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Cuneiform is one of the earliest known systems of writing consisting of wedge-shaped strokes forming signs impressed on clay tablets. Excavated cuneiform tablets are typically fragmented and their reconstruction is, at best, tedious but more often intractable given that fragments can be distributed within and between different collections. Digital archives relevant to cultural heritage, such as the Cuneiform Digital Palaeography Project and the Cuneiform Digital Library Initiative, now make richly annotated artefact media available to wide populations. Similarly, developments in computer-aided three-dimensional reconstruction methods offer the potential to assist in the restoration of broken artefacts. In this paper, a system for providing computer assistance for identifying and orientating matching fragment pairs is described. Metrics to grade the quality and likely significance of potential matches are also described. Finally, the results from experiments with scans of laboratory fabricated tablet fragments and genuine fragmented cuneiform tablets are reported.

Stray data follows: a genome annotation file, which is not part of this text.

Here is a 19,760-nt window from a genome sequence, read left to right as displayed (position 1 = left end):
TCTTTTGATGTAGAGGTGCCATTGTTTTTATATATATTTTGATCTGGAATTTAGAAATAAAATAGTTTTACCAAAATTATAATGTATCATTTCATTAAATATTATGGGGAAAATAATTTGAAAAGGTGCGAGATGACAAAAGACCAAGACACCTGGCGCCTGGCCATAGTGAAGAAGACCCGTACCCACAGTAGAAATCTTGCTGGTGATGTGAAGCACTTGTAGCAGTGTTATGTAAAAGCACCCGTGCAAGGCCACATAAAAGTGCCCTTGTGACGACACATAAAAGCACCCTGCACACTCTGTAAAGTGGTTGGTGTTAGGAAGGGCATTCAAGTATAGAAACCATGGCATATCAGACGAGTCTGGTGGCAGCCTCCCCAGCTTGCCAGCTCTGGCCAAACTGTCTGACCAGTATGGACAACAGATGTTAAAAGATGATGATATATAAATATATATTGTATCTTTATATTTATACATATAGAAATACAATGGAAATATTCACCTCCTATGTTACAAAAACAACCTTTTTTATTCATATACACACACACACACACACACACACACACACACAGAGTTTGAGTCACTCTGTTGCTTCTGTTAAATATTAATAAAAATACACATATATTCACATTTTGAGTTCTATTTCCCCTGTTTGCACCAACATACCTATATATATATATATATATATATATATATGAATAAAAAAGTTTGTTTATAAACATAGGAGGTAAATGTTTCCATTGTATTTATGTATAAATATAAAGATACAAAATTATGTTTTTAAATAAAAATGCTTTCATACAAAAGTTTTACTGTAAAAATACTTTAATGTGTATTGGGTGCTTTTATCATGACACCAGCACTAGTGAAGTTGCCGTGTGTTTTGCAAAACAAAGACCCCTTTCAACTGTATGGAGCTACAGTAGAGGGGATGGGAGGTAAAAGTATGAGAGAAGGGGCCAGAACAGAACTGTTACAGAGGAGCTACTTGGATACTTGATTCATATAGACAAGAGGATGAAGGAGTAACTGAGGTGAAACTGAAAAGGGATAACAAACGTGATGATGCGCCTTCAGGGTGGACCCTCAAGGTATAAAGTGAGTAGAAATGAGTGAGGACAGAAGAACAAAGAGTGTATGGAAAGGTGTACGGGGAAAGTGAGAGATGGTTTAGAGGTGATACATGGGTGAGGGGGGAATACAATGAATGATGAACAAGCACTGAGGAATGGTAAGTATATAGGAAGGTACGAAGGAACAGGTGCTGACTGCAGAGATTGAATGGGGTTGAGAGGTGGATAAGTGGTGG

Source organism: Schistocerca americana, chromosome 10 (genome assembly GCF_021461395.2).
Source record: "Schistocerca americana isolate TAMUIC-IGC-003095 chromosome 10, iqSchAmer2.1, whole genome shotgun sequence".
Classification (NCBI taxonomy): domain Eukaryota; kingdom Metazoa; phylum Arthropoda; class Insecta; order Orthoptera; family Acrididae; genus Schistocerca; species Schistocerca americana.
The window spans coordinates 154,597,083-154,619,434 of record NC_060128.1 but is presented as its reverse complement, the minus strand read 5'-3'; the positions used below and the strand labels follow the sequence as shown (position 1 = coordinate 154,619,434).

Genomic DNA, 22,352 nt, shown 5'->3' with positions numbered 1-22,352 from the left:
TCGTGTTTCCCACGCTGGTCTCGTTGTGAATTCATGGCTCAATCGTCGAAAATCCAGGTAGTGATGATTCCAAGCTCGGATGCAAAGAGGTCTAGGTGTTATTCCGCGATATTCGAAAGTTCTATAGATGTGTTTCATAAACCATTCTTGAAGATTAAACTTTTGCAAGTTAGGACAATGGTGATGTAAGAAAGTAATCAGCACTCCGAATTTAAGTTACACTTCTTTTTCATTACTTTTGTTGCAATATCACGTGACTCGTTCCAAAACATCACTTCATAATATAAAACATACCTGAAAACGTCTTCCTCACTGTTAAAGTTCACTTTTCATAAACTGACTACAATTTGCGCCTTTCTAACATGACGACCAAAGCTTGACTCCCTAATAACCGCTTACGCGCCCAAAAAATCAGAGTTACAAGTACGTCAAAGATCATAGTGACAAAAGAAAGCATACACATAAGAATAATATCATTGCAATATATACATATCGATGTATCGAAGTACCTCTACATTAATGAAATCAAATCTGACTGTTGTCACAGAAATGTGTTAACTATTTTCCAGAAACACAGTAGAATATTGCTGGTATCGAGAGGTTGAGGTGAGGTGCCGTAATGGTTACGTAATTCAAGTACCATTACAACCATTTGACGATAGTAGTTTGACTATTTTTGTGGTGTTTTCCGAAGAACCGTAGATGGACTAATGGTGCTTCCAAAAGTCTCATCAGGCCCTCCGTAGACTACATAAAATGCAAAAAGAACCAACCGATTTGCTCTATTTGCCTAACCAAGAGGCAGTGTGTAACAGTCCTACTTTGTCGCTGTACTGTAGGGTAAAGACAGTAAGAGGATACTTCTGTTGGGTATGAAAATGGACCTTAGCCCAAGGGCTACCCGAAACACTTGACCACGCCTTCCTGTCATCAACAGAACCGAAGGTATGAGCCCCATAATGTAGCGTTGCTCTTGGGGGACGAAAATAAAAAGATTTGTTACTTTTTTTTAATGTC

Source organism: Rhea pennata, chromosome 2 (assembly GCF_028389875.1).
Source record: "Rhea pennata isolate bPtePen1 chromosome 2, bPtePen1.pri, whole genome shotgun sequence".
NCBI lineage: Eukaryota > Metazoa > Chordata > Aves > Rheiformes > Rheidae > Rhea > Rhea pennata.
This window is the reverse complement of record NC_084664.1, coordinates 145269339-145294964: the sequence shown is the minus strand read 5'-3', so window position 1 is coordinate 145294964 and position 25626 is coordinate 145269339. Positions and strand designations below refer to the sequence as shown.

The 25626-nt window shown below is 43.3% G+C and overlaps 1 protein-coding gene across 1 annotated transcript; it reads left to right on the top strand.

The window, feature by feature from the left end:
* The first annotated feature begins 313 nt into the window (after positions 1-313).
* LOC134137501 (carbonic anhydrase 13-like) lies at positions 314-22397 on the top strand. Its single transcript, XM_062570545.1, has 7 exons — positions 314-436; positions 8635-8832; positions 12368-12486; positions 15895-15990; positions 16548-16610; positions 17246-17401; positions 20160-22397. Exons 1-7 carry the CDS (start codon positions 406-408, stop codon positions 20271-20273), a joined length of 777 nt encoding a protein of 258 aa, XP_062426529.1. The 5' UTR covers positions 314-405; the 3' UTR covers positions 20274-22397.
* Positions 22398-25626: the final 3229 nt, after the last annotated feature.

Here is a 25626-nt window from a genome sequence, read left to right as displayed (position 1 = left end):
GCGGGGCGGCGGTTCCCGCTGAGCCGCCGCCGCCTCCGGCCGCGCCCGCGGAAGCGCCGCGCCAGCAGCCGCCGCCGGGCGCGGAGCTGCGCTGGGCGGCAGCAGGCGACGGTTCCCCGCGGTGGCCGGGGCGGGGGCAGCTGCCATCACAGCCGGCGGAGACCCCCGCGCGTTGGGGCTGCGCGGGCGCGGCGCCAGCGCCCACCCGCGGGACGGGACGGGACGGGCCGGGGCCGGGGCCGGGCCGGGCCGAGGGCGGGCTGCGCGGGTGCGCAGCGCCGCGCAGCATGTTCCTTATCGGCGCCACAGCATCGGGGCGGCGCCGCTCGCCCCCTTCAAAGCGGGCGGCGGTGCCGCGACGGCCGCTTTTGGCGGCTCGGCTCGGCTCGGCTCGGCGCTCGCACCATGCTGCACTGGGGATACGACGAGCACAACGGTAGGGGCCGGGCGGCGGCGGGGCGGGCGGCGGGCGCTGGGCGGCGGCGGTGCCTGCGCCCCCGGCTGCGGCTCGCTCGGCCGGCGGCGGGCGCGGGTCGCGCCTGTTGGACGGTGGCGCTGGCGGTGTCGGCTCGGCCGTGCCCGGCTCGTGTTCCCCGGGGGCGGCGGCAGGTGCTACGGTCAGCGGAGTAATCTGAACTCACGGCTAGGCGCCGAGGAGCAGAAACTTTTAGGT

... With the advent of new structured light sensors, such as the MS Kinect , the 3D segmentation area received a large attention from the computer vision and robotics community [10,11]. A series of implicit segmentation methods, entitled superquadrics aim at generating a 3D model S(b), defined by a series of parameters b, for approximating the volume of the given surface [12]. ...
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... This is specially important, if we take into account that the number of 3D models is growing rapidly, due to the fast evolution in both graphics hardware and software for 3D model acquisition and manipulation (e.g. [1][2][3][4]). ...